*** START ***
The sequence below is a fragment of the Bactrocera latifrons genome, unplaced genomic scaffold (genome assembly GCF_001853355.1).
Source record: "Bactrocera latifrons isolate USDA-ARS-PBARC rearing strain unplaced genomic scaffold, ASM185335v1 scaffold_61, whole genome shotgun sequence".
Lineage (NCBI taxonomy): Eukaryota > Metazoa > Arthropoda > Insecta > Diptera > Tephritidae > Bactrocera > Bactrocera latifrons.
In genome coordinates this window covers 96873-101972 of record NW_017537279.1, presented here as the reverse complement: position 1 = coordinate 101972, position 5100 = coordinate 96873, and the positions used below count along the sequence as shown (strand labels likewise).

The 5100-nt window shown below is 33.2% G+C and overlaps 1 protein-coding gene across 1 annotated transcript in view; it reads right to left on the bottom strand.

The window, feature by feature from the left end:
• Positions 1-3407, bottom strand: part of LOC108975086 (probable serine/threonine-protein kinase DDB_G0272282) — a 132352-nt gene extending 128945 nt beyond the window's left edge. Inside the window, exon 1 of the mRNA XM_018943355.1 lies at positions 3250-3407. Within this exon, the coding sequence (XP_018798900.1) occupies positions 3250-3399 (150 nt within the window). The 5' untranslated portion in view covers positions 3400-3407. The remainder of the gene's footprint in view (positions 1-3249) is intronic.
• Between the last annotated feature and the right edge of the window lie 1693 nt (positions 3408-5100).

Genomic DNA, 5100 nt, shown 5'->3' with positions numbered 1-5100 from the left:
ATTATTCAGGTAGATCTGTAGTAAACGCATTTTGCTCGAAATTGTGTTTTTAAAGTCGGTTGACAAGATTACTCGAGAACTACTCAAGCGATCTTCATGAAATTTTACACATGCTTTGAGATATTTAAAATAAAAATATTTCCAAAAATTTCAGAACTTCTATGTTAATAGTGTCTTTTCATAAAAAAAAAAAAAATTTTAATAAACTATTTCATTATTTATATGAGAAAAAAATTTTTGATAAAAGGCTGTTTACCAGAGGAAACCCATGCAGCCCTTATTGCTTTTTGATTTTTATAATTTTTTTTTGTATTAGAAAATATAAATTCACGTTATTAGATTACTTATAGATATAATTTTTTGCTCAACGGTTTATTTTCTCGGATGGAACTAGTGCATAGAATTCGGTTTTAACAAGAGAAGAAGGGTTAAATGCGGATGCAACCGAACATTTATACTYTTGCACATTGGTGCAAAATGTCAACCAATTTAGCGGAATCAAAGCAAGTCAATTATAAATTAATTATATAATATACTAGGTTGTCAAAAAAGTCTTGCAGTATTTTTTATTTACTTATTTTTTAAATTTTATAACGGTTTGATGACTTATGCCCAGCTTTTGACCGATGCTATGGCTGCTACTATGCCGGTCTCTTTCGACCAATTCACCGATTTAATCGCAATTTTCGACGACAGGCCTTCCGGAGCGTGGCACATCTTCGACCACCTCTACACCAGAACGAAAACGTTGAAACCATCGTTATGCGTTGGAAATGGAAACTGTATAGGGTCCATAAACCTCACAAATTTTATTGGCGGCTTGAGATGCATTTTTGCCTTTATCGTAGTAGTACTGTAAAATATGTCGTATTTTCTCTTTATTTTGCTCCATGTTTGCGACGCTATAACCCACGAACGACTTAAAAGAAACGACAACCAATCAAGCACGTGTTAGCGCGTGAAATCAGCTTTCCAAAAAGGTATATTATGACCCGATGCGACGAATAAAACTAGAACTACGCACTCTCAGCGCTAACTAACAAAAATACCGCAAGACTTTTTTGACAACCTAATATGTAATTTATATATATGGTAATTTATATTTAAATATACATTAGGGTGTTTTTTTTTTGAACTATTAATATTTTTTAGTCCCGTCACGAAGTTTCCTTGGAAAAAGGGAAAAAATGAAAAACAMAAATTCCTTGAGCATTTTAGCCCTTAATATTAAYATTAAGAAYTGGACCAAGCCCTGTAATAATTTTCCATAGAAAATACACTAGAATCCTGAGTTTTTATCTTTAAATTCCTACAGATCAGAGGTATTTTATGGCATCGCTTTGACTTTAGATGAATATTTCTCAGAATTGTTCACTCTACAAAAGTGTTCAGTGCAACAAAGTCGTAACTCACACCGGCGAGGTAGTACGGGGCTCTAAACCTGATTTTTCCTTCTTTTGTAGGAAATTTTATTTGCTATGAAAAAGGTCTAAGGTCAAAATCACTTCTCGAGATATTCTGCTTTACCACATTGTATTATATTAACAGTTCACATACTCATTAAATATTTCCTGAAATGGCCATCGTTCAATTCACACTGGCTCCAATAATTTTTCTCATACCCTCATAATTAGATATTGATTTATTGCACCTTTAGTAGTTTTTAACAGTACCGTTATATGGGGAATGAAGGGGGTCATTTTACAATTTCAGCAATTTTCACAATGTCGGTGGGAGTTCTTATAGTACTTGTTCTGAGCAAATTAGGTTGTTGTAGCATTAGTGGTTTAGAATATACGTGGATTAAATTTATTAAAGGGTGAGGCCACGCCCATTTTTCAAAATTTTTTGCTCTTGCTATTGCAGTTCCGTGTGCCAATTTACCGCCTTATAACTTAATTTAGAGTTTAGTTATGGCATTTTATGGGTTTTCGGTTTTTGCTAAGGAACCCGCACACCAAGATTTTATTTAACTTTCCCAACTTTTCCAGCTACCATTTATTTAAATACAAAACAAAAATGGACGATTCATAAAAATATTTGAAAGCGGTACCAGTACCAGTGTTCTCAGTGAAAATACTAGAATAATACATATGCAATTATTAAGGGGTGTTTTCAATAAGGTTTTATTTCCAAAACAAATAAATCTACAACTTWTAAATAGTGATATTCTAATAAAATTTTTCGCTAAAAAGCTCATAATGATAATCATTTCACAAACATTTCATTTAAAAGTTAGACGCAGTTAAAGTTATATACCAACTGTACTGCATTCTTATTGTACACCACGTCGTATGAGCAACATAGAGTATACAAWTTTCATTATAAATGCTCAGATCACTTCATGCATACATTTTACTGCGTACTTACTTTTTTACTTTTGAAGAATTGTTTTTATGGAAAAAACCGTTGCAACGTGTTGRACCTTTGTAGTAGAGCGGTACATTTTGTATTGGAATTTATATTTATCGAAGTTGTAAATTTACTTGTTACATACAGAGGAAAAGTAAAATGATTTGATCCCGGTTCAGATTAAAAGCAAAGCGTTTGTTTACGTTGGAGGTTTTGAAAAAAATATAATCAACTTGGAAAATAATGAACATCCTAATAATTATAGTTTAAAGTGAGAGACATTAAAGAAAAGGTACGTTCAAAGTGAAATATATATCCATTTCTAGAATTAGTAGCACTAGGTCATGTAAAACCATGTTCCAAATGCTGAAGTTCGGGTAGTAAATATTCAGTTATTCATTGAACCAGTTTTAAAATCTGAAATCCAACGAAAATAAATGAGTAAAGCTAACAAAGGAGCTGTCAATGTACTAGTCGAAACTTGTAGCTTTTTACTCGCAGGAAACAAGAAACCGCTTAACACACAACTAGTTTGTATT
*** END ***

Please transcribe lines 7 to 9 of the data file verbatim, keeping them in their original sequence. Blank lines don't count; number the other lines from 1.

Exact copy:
• Positions 1-3407, bottom strand: part of LOC108975086 (probable serine/threonine-protein kinase DDB_G0272282) — a 132352-nt gene extending 128945 nt beyond the window's left edge. Inside the window, exon 1 of the mRNA XM_018943355.1 lies at positions 3250-3407. Within this exon, the coding sequence (XP_018798900.1) occupies positions 3250-3399 (150 nt within the window). The 5' untranslated portion in view covers positions 3400-3407. The remainder of the gene's footprint in view (positions 1-3249) is intronic.
• Between the last annotated feature and the right edge of the window lie 1693 nt (positions 3408-5100).

Genomic DNA, 5100 nt, shown 5'->3' with positions numbered 1-5100 from the left: